There are a wide variety of billing providers, and choosing one for a particular project can be a complex process. No matter which provider you choose, the most difficult step is actually implementing a new billing solution once it is complete.
Billing-solutions development companies started offering full-circle business solutions some time ago. However, this doesn’t spare telecom companies from turning to specialized customization and quality assurance consulting to fine-tune a billing solution and make it meet their particular needs.
When a telecommunications company starts a large-scale solutions implementation, such as an OSS/BSS replacement, the cost of failure is enormous. After all, such an undertaking involves the risk of not only sticking to the budget and meeting important deadlines, but also keeping customer loyalty intact.
A telecom company’s expectations when undertaking such a project include:
- ensuring it receives a quality product;
- getting implementation done as soon as possible; and
- realizing an advantage in the commercial marketplace by implementing a new solution and offering new services ahead of its competitors.
The process of implementing a billing solution is complex, and may be the largest project that a telecom company can undertake. The scope and scale require a mutual effort and cooperation amongst the company’s management (so-called internal customers from various business units), IT department, and billing solutions integrator (perhaps more than one integrator). Everyone must work together to build and launch a new billing system.
Our experience in similar projects has shown that to guarantee a successful (and on-time) launch, testing needs to be effectively included not just during the implementation process, but it must be a fundamental part of the entire project.
It is important to pay attention to the potential difficulties that may arise at the acceptance stage of such projects:
1. Acceptance testing may take longer than expected.
- Deadlines can be missed.
- When the project is drawn out, the budget goes up.
2. Acceptance testing may fail, which means one or problems must be fixed, and testing must be repeated.
- The launch of the new billing system must be postponed.
- Another round of testing means freezing marketing initiatives indefinitely.
- Staff must be retrained to operate the system.
- Staff must be retrained for the rollout phase.
To reduce these risks at the initial stage of the project implementation, you should ensure well ahead of time that:
- You have determined how internal customers will accept the system.
- You have prepared and delivered an acceptance testing process.
- You have determined who will perform acceptance testing.
The main stages that can impact the performance of acceptance tests are:
- During the planning stage of the project, define the timing of the acceptance testing phase, as well as the criteria for its start and end. In some cases, we recommend you schedule pre-testing before acceptance testing to improve the quality of the solution, and reduce the risk of unsuccessful acceptance testing.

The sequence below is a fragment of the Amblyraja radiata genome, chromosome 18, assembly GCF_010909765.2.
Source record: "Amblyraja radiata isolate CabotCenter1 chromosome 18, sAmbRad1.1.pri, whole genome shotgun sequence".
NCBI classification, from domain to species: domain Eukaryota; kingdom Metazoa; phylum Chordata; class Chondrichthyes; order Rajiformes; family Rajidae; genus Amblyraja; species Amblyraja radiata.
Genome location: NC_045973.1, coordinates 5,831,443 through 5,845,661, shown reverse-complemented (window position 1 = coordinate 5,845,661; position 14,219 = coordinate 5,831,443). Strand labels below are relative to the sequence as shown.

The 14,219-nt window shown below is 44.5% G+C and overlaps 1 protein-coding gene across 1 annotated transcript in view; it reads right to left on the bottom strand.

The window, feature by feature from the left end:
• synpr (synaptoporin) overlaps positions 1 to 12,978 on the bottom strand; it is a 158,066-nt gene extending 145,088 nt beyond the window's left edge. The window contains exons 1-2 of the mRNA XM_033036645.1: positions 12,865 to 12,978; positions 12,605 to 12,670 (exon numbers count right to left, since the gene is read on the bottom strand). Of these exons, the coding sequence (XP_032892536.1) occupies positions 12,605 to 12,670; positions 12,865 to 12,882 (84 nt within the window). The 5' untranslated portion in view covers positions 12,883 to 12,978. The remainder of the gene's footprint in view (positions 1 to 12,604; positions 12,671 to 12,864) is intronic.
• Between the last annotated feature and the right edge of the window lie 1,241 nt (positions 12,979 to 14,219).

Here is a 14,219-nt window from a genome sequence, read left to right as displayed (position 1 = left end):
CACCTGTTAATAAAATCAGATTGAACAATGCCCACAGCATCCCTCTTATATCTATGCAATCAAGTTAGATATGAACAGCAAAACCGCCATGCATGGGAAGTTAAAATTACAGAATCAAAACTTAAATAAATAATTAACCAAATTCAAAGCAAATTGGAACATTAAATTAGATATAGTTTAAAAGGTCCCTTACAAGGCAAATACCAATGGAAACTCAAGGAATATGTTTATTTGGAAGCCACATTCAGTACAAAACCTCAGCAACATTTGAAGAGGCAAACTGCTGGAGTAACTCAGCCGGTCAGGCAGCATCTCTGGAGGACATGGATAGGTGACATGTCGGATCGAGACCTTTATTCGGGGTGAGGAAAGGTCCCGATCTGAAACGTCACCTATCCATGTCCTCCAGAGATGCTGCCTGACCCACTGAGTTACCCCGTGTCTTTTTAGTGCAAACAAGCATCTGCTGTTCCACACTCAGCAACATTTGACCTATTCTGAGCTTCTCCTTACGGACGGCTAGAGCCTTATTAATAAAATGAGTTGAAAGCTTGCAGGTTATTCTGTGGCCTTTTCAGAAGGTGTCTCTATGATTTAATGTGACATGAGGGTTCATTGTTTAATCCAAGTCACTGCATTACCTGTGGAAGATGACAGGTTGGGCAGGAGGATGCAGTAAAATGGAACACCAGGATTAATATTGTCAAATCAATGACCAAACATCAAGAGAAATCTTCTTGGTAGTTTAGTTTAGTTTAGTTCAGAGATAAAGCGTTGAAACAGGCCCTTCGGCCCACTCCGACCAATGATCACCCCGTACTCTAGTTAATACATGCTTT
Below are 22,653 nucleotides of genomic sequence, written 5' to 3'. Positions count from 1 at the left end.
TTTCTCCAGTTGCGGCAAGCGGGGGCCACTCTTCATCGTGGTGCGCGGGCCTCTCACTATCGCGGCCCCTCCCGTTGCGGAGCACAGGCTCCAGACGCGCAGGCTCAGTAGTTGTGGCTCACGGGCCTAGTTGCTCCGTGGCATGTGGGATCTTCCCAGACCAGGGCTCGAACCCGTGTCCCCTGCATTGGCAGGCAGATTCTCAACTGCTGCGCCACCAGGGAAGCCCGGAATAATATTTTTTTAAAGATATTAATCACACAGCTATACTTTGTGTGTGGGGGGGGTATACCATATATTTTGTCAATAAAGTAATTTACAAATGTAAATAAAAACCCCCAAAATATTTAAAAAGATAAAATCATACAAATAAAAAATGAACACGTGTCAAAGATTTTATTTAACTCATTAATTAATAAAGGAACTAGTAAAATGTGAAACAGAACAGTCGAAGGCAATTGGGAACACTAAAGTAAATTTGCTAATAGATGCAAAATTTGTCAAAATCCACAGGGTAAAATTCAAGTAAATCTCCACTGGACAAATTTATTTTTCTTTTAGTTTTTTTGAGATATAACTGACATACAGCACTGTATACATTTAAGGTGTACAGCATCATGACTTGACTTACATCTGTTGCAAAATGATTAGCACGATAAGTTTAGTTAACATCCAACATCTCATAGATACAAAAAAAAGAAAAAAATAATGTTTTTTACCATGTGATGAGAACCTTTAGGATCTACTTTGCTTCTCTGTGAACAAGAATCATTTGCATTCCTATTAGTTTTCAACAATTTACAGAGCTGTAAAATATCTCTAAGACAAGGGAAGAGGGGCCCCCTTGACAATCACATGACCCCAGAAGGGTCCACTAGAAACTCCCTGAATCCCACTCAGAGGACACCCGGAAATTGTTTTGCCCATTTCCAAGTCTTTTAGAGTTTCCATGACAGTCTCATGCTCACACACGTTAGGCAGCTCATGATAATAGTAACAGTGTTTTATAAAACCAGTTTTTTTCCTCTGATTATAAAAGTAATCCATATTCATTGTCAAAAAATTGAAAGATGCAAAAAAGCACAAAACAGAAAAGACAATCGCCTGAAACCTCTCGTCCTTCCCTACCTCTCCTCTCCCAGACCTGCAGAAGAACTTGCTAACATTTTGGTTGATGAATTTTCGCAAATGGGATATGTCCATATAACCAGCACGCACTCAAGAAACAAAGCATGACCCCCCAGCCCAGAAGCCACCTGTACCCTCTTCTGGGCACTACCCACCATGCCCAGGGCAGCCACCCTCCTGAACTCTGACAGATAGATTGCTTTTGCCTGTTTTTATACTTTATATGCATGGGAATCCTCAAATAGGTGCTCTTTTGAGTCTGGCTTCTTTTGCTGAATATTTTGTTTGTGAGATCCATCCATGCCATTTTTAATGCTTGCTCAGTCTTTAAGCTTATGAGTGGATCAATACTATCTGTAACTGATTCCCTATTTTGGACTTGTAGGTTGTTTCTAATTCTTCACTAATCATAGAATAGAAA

- When defining system requirements, carefully check all the details of the new system’s requirements, and make sure they are all well thought out and necessary. It is important to go to extreme detail here. Otherwise, this work ends up being performed at the testing stage, when the solution has already been developed by the integrator.
- Before testing, define main testing KPIs. Begin with your internal customers’ business expectations and prepare clear business criteria.
- Connect the KPI for the business to the test results. The test results must be associated with the calculation of KPI. If this aspect of the test results is neglected, the results may be misinterpreted for internal customers, and this can complicate the final decision on the system.
- The time it takes to prepare for testing may take as much or more time as the actual acceptance testing. The quality of the system requirements developed earlier can greatly affect how difficult and how long this preparation phase can take.
Our company’s experience with implementation projects supports the methodology proposed in this paper. After performing so many of them, we came to this conclusion: For an acceptance test to be successful and timely, and lead to the launch of high-quality solution, the test team should begin work far in advance and go through several stages of planning and preparation before the actual testing begins.
When you consider that the first phase should begin when requirements are prepared, it is likely that the team will start their initial tests a year before the acceptance tests themselves. This early start will help pre-empt many of the potential risks and problems involved in such a complex project, and help reduce the severity of others.